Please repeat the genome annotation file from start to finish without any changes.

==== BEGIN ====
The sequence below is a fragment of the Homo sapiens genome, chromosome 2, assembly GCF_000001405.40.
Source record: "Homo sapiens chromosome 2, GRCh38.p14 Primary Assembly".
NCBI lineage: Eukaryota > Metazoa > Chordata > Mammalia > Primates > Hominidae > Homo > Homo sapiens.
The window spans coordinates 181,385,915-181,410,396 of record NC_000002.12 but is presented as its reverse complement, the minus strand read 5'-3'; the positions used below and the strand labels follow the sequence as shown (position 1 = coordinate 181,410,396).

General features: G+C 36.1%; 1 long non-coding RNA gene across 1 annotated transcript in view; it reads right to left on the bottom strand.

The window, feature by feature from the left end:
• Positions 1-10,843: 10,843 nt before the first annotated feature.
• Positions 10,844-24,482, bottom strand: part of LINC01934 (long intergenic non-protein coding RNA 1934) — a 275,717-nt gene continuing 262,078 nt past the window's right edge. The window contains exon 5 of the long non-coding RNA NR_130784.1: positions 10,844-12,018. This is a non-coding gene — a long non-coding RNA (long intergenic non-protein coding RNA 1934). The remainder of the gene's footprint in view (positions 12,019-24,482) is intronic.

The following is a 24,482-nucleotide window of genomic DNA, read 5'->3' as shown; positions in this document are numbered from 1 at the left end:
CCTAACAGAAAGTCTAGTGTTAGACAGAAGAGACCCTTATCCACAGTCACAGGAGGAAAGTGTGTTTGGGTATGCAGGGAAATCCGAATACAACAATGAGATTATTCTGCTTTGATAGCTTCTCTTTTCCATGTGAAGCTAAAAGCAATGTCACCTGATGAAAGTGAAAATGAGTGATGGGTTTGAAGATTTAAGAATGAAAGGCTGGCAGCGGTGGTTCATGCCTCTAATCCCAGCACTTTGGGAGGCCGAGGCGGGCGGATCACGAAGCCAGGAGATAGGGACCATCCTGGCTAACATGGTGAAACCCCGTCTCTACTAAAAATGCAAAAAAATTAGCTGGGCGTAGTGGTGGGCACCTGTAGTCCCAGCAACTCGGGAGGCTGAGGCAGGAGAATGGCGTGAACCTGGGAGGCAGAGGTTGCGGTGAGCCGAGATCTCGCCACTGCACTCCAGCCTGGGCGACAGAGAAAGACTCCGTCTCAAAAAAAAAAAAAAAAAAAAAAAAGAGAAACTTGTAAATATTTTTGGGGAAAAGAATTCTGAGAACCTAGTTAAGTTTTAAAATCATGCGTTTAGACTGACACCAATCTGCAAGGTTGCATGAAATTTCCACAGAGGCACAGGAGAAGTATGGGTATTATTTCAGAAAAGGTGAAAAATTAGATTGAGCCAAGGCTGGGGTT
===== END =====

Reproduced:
The sequence below is a fragment of the Homo sapiens genome, chromosome 2, assembly GCF_000001405.40.
Source record: "Homo sapiens chromosome 2, GRCh38.p14 Primary Assembly".
NCBI lineage: Eukaryota > Metazoa > Chordata > Mammalia > Primates > Hominidae > Homo > Homo sapiens.
The window spans coordinates 181,385,915-181,410,396 of record NC_000002.12 but is presented as its reverse complement, the minus strand read 5'-3'; the positions used below and the strand labels follow the sequence as shown (position 1 = coordinate 181,410,396).

General features: G+C 36.1%; 1 long non-coding RNA gene across 1 annotated transcript in view; it reads right to left on the bottom strand.

The window, feature by feature from the left end:
• Positions 1-10,843: 10,843 nt before the first annotated feature.
• Positions 10,844-24,482, bottom strand: part of LINC01934 (long intergenic non-protein coding RNA 1934) — a 275,717-nt gene continuing 262,078 nt past the window's right edge. The window contains exon 5 of the long non-coding RNA NR_130784.1: positions 10,844-12,018. This is a non-coding gene — a long non-coding RNA (long intergenic non-protein coding RNA 1934). The remainder of the gene's footprint in view (positions 12,019-24,482) is intronic.

The following is a 24,482-nucleotide window of genomic DNA, read 5'->3' as shown; positions in this document are numbered from 1 at the left end:
CCTAACAGAAAGTCTAGTGTTAGACAGAAGAGACCCTTATCCACAGTCACAGGAGGAAAGTGTGTTTGGGTATGCAGGGAAATCCGAATACAACAATGAGATTATTCTGCTTTGATAGCTTCTCTTTTCCATGTGAAGCTAAAAGCAATGTCACCTGATGAAAGTGAAAATGAGTGATGGGTTTGAAGATTTAAGAATGAAAGGCTGGCAGCGGTGGTTCATGCCTCTAATCCCAGCACTTTGGGAGGCCGAGGCGGGCGGATCACGAAGCCAGGAGATAGGGACCATCCTGGCTAACATGGTGAAACCCCGTCTCTACTAAAAATGCAAAAAAATTAGCTGGGCGTAGTGGTGGGCACCTGTAGTCCCAGCAACTCGGGAGGCTGAGGCAGGAGAATGGCGTGAACCTGGGAGGCAGAGGTTGCGGTGAGCCGAGATCTCGCCACTGCACTCCAGCCTGGGCGACAGAGAAAGACTCCGTCTCAAAAAAAAAAAAAAAAAAAAAAAAGAGAAACTTGTAAATATTTTTGGGGAAAAGAATTCTGAGAACCTAGTTAAGTTTTAAAATCATGCGTTTAGACTGACACCAATCTGCAAGGTTGCATGAAATTTCCACAGAGGCACAGGAGAAGTATGGGTATTATTTCAGAAAAGGTGAAAAATTAGATTGAGCCAAGGCTGGGGTT